Saturday, November 17, 2018

She Didn't Come Home

I watched her for the better part of six months. Ever since I saw her in the elevator on that spring day and realized she was pregnant, I started paying attention. She lived on the same floor of my apartment building, two doors down. Yet we never spoke beyond the occasional head bob or mumbled hello. Nevertheless, like a fly on the wall, I watched.

I watched as her tummy grew round and husband doted over her. I listened to her chatter to our neighbors about how excited she was to be having her first child. I watched her family haul the abundance of a baby-shower blessing onto said elevator and up to our third-floor landing. I even rode that elevator to the ground with her, during her first moments of labor, as she fluttered around her husband and best friend in a freak-out of nerve-riddled happiness.

And then everything sat silent. I didn't see a single one of them for weeks. Eventually I saw her husband. He looked pale and withdrawn. A while later I saw a woman entering their apartment. Like a grandmother who'd been dealt a blow she couldn't quite comprehend, her face was forlorn and sad. Clueless as to what happened, but possessing no license to inquire, I was only left to surmise.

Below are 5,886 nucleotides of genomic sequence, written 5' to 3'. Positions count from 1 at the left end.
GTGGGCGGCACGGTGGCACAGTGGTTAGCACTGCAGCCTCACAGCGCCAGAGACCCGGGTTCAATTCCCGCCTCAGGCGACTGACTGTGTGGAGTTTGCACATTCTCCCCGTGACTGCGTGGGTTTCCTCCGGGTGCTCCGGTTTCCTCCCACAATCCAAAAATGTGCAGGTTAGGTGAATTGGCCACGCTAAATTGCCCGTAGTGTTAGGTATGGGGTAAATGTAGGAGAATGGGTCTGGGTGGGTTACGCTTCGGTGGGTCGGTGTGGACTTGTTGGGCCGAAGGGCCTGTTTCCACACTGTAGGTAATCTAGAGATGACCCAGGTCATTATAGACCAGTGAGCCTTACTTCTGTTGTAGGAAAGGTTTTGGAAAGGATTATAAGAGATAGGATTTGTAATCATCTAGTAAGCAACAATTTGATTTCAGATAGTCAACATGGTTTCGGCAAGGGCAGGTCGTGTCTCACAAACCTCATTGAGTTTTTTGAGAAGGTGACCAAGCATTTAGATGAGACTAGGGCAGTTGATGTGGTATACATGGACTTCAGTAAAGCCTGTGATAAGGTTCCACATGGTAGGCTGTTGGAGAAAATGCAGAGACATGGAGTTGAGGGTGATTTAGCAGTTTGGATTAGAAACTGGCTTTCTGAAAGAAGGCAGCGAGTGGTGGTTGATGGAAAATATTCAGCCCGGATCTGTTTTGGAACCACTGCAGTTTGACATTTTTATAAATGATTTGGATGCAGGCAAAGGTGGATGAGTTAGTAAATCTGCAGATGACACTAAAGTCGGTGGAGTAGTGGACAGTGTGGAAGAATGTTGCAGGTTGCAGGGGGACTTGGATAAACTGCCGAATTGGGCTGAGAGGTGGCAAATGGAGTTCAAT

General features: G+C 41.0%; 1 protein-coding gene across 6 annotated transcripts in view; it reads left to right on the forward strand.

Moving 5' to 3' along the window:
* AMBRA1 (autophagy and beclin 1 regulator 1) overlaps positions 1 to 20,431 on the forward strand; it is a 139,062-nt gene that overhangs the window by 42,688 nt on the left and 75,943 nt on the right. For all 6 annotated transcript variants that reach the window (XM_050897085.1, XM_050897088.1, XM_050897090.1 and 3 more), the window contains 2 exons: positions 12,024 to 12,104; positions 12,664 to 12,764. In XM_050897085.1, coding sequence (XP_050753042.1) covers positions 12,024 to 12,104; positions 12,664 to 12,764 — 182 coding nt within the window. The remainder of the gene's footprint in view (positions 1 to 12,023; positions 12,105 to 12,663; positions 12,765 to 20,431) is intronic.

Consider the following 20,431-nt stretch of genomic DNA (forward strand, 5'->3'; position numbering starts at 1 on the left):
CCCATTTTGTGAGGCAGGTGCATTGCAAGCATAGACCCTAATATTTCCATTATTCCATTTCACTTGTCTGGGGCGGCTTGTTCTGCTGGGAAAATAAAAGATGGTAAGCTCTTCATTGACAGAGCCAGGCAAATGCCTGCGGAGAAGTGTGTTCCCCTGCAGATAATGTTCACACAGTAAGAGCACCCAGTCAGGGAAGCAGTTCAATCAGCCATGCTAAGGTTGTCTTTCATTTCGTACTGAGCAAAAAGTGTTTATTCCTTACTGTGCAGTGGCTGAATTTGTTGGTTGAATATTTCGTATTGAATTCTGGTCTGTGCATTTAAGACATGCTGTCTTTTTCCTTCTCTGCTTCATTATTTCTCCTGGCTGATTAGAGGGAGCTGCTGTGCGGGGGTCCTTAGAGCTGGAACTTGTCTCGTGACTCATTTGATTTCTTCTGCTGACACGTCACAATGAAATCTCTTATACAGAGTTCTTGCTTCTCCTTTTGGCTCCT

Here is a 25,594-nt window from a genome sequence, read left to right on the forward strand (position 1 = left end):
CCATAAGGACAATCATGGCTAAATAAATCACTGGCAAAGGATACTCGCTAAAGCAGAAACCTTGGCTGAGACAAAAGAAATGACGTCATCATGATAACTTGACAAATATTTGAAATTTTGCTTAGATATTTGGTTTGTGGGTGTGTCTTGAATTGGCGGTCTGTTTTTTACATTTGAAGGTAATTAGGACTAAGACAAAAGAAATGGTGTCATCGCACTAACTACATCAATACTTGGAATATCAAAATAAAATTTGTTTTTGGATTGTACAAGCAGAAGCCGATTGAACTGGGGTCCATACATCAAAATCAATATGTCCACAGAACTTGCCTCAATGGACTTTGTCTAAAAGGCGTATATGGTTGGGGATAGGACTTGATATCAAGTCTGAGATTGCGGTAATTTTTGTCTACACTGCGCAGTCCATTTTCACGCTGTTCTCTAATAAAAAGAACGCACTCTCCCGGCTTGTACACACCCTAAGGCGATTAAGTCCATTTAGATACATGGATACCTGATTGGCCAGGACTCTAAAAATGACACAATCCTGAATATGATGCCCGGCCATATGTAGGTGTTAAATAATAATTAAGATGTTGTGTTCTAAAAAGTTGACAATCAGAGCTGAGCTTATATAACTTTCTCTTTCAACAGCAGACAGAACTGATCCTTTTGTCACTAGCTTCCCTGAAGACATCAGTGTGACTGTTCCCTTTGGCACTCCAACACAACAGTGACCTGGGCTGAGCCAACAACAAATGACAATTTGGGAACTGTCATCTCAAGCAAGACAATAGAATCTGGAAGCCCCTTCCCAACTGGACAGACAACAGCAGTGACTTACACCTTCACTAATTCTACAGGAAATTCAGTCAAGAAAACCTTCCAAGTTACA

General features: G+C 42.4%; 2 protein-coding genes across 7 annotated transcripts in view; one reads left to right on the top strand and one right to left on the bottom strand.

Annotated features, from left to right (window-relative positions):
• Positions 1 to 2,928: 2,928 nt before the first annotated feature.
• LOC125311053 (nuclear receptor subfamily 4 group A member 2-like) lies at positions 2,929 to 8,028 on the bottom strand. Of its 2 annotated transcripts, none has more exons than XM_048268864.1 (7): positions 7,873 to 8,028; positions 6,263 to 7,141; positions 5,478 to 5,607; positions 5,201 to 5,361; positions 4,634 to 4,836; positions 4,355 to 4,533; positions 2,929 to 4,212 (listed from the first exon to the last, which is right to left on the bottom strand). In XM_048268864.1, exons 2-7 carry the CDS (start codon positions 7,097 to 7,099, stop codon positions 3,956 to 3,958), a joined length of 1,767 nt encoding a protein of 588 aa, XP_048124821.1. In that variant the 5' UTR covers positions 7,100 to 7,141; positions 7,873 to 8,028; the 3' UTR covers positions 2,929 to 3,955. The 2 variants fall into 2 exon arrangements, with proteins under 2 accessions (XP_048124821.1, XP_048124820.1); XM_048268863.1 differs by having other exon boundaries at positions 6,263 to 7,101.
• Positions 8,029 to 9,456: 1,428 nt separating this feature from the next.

Then one day I saw her. My neighbor. She came home, broken and disheveled, without her baby. I went into my apartment and wept. How could I imagine anything but the worst? Yet slowly her world started to come to life again. People were coming and going from her domicile, and a smile seemed to have found her guest's faces.

Eventually the baby came home. He was tiny and beautiful. Ultimately the sound of a wailing child met my ears every time I passed by her threshold. I didn't know what she was dealing with concerning the health of her child. But to me, nobody more important than the stranger down the hall, those cries sounded like the joyful proclamation of faith answered: baby and mama had both come home.

She moved shortly thereafter, or I did, thereby severing my ability to Peeping Tom her life. Yet I still think about her every so often. I wonder how things turned out, how the child is doing. How did the story end for her? Was the trauma of early motherhood a temporary experience, or did it leave her life forever changed?

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